When should you take a rest day, and when should you push through the pain?
It’s a question that many track coaches are constantly asked, but the problem is that it’s hard to determine when someone else should take a rest day.
The decision to take a rest day should be made by you, because you are the only one that knows what feels right for your body, and what feels wrong for your body.
This is probably not the answer you want to hear, so I will give you a couple of tips about deciding whether you should take a rest day, or whether you just feeling lazy and don’t want to run.
One thing that you have to realize is that feeling sore is not an excuse for a rest day. Easy running actually helps your muscles recover and makes you feel less sore afterwards.
So When Should You Take A Rest Day?
If you have bad pain anywhere in your body that is not soreness related, or if you’re having bad stomach problems, are throwing up, or you have a burning sensation in your chest you should definitely take a rest day, or maybe even a rest week.
However, there are also cases where you might not be sure whether you should take a rest day or if you should run. Some examples might be feeling tired, having a runny nose, just not feeling right, having blisters, having a headache, or other possible small problems.
In many cases, my recommendation is this: try running for at least two or three minutes and usually you’ll realize that you don’t feel as bad as you thought you did. Many times you might start out feeling incredibly tired, but is you run more and more you’ll actually start feeling better and less tired.
Unless you’re incredibly sick, running with a runny nose is fine and it won’t hurt you in the long term. If you have blisters, then they will take more than just a simple rest day to heal, so put a Band-Aid on the blisters and go out and run.
If you have a headache, that could be part of a serious problem, or it could be simply from stress, (running is great for stress-relief by the way). It can also be sign of dehydration, so if you pee is a very yellow color, you should drink more water and your headache might go away.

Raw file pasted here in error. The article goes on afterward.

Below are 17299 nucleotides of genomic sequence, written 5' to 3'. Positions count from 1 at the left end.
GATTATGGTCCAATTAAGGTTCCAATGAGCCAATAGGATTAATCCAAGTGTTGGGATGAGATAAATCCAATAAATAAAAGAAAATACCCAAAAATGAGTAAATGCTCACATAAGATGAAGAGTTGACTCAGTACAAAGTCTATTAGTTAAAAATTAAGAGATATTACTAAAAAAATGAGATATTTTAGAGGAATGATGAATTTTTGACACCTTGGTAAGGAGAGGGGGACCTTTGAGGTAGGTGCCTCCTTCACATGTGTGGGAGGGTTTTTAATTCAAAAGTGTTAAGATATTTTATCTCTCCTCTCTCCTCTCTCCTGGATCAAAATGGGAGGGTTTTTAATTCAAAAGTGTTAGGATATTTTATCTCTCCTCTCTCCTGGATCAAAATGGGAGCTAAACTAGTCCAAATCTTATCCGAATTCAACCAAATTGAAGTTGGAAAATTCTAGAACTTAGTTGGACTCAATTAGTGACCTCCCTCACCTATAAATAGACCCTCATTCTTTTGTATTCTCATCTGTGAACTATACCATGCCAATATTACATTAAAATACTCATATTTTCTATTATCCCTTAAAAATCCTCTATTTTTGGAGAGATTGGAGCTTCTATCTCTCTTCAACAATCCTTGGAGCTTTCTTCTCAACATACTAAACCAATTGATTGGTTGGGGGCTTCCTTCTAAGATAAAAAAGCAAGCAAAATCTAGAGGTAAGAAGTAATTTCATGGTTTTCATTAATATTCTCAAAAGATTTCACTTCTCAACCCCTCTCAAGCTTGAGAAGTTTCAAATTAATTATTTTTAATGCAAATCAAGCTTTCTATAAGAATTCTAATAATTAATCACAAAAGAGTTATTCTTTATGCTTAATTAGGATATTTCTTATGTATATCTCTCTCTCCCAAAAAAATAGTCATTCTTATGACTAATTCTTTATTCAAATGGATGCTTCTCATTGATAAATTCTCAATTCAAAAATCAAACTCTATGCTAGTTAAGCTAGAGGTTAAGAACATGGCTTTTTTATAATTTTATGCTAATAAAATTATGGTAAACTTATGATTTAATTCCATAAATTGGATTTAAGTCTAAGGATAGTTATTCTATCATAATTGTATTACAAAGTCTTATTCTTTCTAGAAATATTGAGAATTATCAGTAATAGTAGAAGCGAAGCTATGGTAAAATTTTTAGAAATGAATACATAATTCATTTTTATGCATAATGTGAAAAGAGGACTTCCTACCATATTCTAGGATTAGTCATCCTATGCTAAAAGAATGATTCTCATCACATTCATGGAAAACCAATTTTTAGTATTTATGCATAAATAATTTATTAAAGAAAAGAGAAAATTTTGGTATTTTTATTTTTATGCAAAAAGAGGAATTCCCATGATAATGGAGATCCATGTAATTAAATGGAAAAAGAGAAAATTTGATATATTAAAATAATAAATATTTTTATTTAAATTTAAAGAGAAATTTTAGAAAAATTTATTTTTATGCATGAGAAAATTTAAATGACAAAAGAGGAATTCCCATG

What Should You Do During Your Rest Day?
Okay, see you decided to take a rest day.
For many people, that might want to play video games, read books, or do something else in the time that you would be running, but in many cases the best thing to do is just take a nap or sleep.
This will make sure that you are ready to run the next day, and most high schoolers are already sleep deprived, so sleeping a little bit more will give you an advantage over your competitors.
You can also foam roll and stretch, but that should be something that you already do every day.
Sometimes, if you’re feeling really sick, you might want to consider taking a rest week instead of practicing, because you won’t improve much because your body will be focused on getting you healthy, and you might just make yourself more sick. It’s easier to come back and make up the workouts that you missed, rather than running for two, three, or four weeks while being partially sick and not improving.
https://i1.wp.com/workouthq.org/wp-content/uploads/2017/05/Advantages-Of-Rest-Days.png?fit=1080%2C1080&ssl=110801080Jameshttps://workouthq.org/wp-content/uploads/2016/01/Logo-No-BG-Perfect-Size.pngJames2017-05-22 21:34:082020-03-22 03:59:56The Advantages Of Rest Days (And When To Take A Break From Running)